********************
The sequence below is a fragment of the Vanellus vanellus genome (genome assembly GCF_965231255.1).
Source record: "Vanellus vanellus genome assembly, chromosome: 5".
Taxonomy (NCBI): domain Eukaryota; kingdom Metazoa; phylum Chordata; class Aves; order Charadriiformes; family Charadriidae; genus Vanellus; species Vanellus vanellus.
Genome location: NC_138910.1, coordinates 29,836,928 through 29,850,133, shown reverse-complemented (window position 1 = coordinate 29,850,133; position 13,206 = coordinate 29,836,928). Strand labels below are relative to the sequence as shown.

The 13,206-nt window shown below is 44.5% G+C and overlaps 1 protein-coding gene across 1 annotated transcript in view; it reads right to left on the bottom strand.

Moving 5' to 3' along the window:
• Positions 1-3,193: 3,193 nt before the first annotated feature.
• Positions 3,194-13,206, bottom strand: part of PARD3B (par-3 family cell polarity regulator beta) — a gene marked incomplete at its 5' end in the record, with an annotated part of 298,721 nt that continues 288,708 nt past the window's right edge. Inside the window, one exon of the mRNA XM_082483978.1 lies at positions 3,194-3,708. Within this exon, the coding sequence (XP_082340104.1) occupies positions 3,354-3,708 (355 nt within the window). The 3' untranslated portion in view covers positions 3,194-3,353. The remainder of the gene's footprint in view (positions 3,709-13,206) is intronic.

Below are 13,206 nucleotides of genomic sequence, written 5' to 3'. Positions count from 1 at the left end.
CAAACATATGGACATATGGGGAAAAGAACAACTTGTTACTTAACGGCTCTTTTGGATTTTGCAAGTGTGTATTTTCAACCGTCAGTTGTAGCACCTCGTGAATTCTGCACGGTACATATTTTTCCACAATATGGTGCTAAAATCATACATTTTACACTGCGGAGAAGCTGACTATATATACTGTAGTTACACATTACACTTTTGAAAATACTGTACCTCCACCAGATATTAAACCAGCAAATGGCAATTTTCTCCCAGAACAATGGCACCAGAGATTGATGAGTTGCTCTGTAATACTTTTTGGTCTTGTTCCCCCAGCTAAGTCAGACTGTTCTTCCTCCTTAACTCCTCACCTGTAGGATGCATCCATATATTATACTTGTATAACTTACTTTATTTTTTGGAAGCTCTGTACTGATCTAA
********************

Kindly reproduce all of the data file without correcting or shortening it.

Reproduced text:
The sequence below is a fragment of the Vanellus vanellus genome (genome assembly GCF_965231255.1).
Source record: "Vanellus vanellus genome assembly, chromosome: 5".
Taxonomy (NCBI): domain Eukaryota; kingdom Metazoa; phylum Chordata; class Aves; order Charadriiformes; family Charadriidae; genus Vanellus; species Vanellus vanellus.
Genome location: NC_138910.1, coordinates 29,836,928 through 29,850,133, shown reverse-complemented (window position 1 = coordinate 29,850,133; position 13,206 = coordinate 29,836,928). Strand labels below are relative to the sequence as shown.

The 13,206-nt window shown below is 44.5% G+C and overlaps 1 protein-coding gene across 1 annotated transcript in view; it reads right to left on the bottom strand.

Moving 5' to 3' along the window:
• Positions 1-3,193: 3,193 nt before the first annotated feature.
• Positions 3,194-13,206, bottom strand: part of PARD3B (par-3 family cell polarity regulator beta) — a gene marked incomplete at its 5' end in the record, with an annotated part of 298,721 nt that continues 288,708 nt past the window's right edge. Inside the window, one exon of the mRNA XM_082483978.1 lies at positions 3,194-3,708. Within this exon, the coding sequence (XP_082340104.1) occupies positions 3,354-3,708 (355 nt within the window). The 3' untranslated portion in view covers positions 3,194-3,353. The remainder of the gene's footprint in view (positions 3,709-13,206) is intronic.

Below are 13,206 nucleotides of genomic sequence, written 5' to 3'. Positions count from 1 at the left end.
CAAACATATGGACATATGGGGAAAAGAACAACTTGTTACTTAACGGCTCTTTTGGATTTTGCAAGTGTGTATTTTCAACCGTCAGTTGTAGCACCTCGTGAATTCTGCACGGTACATATTTTTCCACAATATGGTGCTAAAATCATACATTTTACACTGCGGAGAAGCTGACTATATATACTGTAGTTACACATTACACTTTTGAAAATACTGTACCTCCACCAGATATTAAACCAGCAAATGGCAATTTTCTCCCAGAACAATGGCACCAGAGATTGATGAGTTGCTCTGTAATACTTTTTGGTCTTGTTCCCCCAGCTAAGTCAGACTGTTCTTCCTCCTTAACTCCTCACCTGTAGGATGCATCCATATATTATACTTGTATAACTTACTTTATTTTTTGGAAGCTCTGTACTGATCTAA